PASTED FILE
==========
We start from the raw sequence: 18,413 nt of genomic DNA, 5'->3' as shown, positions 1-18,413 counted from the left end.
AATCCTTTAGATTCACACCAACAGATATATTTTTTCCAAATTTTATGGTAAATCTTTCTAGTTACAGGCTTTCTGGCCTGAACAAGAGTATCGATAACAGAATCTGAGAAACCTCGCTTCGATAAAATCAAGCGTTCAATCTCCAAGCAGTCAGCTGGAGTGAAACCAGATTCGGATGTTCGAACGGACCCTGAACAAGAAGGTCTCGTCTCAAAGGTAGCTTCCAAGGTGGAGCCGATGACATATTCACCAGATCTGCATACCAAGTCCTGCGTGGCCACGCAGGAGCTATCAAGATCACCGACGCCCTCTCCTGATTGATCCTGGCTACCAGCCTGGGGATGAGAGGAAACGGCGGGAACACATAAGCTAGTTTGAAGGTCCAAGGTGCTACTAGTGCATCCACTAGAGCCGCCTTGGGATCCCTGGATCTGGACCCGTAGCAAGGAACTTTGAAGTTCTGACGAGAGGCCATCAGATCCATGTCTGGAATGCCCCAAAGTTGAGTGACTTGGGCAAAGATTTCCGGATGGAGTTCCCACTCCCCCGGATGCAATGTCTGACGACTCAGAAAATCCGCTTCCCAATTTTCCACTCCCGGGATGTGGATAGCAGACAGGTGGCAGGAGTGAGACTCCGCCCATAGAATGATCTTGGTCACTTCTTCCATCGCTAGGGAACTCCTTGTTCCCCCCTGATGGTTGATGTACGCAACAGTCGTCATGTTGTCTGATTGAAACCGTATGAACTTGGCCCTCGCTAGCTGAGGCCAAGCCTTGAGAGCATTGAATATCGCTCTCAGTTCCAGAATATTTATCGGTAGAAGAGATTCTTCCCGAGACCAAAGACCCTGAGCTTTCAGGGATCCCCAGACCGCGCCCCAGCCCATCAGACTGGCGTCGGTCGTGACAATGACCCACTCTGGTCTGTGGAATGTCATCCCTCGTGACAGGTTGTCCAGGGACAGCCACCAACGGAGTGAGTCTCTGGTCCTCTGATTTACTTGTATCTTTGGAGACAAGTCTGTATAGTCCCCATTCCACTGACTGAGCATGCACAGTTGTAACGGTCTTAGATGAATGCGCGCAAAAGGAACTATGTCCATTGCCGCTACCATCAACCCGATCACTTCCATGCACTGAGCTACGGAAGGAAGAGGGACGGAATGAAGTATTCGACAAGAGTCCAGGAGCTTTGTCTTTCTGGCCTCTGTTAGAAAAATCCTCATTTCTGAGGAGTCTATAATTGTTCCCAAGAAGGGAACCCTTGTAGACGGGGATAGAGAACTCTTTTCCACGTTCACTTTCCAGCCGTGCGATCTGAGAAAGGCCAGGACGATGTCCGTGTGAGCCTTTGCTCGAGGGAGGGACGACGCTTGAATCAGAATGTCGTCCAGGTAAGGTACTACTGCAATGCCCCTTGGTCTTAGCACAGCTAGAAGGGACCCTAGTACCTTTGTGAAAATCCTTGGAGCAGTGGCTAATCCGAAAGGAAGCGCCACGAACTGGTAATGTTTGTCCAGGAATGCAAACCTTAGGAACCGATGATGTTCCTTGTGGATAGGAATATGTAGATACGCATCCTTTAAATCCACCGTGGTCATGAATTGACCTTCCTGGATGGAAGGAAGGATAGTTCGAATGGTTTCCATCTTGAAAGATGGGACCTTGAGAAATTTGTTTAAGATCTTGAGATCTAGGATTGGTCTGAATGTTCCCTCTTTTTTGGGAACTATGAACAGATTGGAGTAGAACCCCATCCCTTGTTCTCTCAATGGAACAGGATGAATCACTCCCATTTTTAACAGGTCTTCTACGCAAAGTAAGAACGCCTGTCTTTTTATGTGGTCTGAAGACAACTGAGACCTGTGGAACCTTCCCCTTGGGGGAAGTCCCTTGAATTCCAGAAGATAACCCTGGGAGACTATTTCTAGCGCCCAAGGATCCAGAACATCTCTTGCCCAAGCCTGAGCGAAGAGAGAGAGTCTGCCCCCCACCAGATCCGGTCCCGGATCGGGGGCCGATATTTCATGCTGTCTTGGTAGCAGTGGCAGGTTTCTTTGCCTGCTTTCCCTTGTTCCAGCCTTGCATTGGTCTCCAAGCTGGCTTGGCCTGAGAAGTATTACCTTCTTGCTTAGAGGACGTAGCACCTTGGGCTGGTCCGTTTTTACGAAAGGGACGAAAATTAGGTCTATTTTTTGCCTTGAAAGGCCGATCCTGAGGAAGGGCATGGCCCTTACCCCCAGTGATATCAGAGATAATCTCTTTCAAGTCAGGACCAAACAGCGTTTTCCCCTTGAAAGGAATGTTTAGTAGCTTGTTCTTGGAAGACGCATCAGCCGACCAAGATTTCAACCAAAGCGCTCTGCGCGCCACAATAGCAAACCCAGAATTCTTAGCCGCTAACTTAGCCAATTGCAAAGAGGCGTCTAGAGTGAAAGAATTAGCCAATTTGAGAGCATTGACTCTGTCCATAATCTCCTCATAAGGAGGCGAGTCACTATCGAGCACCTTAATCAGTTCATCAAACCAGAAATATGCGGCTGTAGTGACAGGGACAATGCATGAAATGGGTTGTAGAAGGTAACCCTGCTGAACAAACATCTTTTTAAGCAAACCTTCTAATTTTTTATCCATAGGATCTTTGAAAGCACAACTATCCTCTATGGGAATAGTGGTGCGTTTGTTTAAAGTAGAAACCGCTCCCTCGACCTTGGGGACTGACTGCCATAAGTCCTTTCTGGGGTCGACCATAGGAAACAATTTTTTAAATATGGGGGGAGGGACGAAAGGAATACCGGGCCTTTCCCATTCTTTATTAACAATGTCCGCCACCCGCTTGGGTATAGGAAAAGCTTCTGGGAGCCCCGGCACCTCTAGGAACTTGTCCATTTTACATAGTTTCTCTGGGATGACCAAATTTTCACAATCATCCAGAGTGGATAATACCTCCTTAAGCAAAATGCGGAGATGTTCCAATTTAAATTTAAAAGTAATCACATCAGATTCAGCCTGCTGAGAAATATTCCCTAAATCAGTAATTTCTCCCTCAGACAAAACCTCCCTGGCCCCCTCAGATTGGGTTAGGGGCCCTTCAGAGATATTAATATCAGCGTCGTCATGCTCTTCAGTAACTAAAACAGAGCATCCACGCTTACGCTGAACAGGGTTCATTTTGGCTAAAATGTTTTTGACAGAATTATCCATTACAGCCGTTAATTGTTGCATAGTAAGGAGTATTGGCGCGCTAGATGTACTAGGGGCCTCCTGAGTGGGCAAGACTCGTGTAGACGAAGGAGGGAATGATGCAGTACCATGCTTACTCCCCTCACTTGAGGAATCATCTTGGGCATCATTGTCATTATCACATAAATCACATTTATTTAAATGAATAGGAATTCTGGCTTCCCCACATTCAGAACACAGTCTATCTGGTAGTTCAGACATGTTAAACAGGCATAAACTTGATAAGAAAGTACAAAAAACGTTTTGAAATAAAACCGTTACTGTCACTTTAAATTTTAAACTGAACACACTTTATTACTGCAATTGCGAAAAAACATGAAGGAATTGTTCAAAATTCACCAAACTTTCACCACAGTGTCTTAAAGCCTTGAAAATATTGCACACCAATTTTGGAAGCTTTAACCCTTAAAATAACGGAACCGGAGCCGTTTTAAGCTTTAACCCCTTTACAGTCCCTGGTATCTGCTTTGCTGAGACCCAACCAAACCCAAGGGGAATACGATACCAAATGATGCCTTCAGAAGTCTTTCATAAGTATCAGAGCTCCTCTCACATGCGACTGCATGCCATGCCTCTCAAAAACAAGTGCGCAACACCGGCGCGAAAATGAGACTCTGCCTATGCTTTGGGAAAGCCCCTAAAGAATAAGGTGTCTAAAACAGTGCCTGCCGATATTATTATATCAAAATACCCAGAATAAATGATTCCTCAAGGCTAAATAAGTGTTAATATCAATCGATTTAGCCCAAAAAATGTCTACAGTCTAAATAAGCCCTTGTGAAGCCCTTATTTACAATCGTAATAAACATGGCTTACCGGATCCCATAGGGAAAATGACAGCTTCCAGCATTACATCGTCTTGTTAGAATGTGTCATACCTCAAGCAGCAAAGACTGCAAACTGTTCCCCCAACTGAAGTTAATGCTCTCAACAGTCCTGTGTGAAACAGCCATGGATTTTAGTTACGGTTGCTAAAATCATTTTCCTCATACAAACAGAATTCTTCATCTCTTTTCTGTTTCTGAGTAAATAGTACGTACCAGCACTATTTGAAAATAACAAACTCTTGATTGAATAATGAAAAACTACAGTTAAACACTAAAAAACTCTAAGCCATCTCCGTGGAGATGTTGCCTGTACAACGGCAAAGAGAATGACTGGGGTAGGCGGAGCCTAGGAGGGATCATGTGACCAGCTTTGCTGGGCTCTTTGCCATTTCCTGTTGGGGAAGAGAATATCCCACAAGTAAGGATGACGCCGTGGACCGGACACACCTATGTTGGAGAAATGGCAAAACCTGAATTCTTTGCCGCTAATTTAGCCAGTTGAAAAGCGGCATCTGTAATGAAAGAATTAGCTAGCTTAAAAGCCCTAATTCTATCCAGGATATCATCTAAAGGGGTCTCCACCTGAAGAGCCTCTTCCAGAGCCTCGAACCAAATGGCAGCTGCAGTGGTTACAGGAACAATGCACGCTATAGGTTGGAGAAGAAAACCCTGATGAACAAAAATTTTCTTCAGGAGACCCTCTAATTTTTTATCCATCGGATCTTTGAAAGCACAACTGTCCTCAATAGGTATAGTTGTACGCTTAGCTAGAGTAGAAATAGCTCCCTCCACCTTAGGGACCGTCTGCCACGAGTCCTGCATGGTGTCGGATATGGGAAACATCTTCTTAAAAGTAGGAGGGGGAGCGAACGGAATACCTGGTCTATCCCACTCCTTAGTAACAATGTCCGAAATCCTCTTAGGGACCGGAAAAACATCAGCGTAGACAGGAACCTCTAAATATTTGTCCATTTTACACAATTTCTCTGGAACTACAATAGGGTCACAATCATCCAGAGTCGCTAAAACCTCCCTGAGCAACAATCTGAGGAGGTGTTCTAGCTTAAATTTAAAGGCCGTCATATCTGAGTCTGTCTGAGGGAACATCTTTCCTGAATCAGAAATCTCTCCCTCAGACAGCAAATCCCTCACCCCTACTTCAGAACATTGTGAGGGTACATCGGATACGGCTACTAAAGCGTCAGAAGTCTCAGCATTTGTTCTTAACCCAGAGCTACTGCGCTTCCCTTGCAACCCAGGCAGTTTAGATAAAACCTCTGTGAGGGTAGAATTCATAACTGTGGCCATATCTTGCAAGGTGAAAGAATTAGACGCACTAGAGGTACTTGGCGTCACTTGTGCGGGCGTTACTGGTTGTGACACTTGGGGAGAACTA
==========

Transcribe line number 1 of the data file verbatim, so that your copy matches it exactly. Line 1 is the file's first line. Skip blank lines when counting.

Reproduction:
We start from the raw sequence: 18,413 nt of genomic DNA, 5'->3' as shown, positions 1-18,413 counted from the left end.